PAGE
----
Joe Biden Gains Votes in Wisconsin County After Trump Orders Countdown | US Elections 2020

The recount demanded by President Donald Trump’s election campaign in Wisconsin’s largest county ended Friday with the election of President-elect Joe Biden.

After the Milwaukee County recount, Biden grew by a net 132 votes out of nearly 460,000 votes cast. In all, the Democrat received 257 votes for Trump 125.

Trump’s campaign called for a recount in Wisconsin’s two most populous and democratically inclined counties after losing Wisconsin by more than 20,000 votes to Biden. The two recalculations will cost the Trump campaign $ 3 million. Dane County is expected to complete its recount on Sunday.

Overall, Biden won the U.S. presidential election in November, with 306 voter college votes for Trump’s 232. Biden also leads the referendum more than 6m.

After the recount is over, Milwaukee County official George Christenson said, “The recount proves what we already know: that the Milwaukee County elections are fair, transparent, accurate and safe.”

The Trump campaign is expected to continue to pose a legal challenge to the overall result in Wisconsin, but time is running out. The state must certify its presidential result on Tuesday.

On Friday, Trump’s legal team suffered another defeat when the Philadelphia Federal Court of Appeals rejected the campaign’s latest efforts to challenge the state’s election results.

Trump’s attorneys say the case will be taken to the Supreme Court, even though Philadelphia judges believe the campaign’s allegations have no merit.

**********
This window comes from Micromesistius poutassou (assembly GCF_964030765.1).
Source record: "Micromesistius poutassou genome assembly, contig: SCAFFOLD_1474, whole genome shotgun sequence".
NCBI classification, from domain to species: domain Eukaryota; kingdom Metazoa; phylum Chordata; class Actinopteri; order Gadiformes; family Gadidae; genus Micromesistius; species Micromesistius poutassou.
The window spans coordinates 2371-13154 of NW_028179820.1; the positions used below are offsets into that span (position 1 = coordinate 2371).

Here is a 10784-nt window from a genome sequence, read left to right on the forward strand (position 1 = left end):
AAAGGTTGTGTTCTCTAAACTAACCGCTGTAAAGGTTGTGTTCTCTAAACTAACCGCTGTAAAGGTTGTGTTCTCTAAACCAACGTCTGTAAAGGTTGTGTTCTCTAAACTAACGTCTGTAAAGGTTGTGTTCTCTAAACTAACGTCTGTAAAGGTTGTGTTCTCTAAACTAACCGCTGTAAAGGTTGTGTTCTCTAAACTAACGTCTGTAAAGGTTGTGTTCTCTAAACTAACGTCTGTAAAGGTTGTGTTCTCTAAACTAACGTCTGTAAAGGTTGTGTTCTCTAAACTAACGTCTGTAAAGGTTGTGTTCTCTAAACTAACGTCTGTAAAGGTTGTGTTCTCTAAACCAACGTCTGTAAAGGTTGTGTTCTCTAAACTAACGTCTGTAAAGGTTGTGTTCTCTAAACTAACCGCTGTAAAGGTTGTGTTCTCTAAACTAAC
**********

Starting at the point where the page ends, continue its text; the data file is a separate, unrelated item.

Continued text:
Judge Stephanos Bibas wrote to the panel of three judges: “Free, fair elections are the lifeblood of our democracy. The accusation of injustice is serious. But calling the election unfair doesn’t do that. Fees require specific statements and then justification. He’s not here either.

Trump continued without evidence that election fraud had taken place in the state, tweeting early Saturday: “The 1,126,940 votes were made by air. I’ve won a lot in Pennsylvania, maybe better than anyone will ever know.

Meanwhile, Trump’s baseless allegations of election fraud in Georgia are increasingly worrying his own party. Republicans are concerned that the chaos caused by Trump’s position and false remarks about the conduct of the election in a key state that Biden won for Democrats could hamper his party’s efforts to retain Senate control.

The state’s two senate terms are scheduled to run in early January, and if Democrats gain both seats, it will give them control over the upper house and the House of Representatives.

When asked at a Thanksgiving daily press conference about previous unfounded fraud in Georgia, Trump said he was “very worried” about them, saying, “You have a fraudulent system. He then called the state’s Republican Secretary of State, Brad Raffensperger, who defended the state’s election process, “the enemy of the people”.

Such attacks are worrying Republicans as they want to encourage Georgian voters to come to the polls in January, volunteer for Senate campaigns, and, perhaps most importantly, dig deep into their pockets to pay for unexpected run-off contests.

In particular, Trump’s remarks encouraged conspiracy theories that the state’s electoral system was frustrated and prompted some of his supporters to call for a boycott of the next vote – something Georgian Republicans desperately don’t want. “The demonization of Georgia’s entire electoral system is detrimental to his party’s chances of retaining the Senate,” an article published by Politico warned.

With staff from Reuters and the Associated Press